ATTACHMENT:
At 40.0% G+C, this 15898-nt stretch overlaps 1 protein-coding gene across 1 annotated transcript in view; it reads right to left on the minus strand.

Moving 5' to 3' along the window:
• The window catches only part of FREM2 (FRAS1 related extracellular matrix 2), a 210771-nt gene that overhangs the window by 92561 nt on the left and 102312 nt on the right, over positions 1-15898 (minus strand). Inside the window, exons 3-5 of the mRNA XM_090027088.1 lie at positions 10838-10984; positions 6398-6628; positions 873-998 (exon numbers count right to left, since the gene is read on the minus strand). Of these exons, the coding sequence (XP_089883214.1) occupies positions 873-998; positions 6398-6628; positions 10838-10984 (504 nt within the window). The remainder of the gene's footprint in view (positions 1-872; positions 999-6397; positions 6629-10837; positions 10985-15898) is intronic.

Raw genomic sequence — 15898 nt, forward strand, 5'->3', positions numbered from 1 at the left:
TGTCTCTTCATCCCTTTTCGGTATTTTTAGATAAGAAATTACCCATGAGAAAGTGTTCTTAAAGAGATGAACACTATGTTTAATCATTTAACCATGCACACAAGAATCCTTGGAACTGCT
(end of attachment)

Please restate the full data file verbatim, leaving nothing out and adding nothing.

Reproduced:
At 40.0% G+C, this 15898-nt stretch overlaps 1 protein-coding gene across 1 annotated transcript in view; it reads right to left on the minus strand.

Moving 5' to 3' along the window:
• The window catches only part of FREM2 (FRAS1 related extracellular matrix 2), a 210771-nt gene that overhangs the window by 92561 nt on the left and 102312 nt on the right, over positions 1-15898 (minus strand). Inside the window, exons 3-5 of the mRNA XM_090027088.1 lie at positions 10838-10984; positions 6398-6628; positions 873-998 (exon numbers count right to left, since the gene is read on the minus strand). Of these exons, the coding sequence (XP_089883214.1) occupies positions 873-998; positions 6398-6628; positions 10838-10984 (504 nt within the window). The remainder of the gene's footprint in view (positions 1-872; positions 999-6397; positions 6629-10837; positions 10985-15898) is intronic.

Raw genomic sequence — 15898 nt, forward strand, 5'->3', positions numbered from 1 at the left:
TGTCTCTTCATCCCTTTTCGGTATTTTTAGATAAGAAATTACCCATGAGAAAGTGTTCTTAAAGAGATGAACACTATGTTTAATCATTTAACCATGCACACAAGAATCCTTGGAACTGCT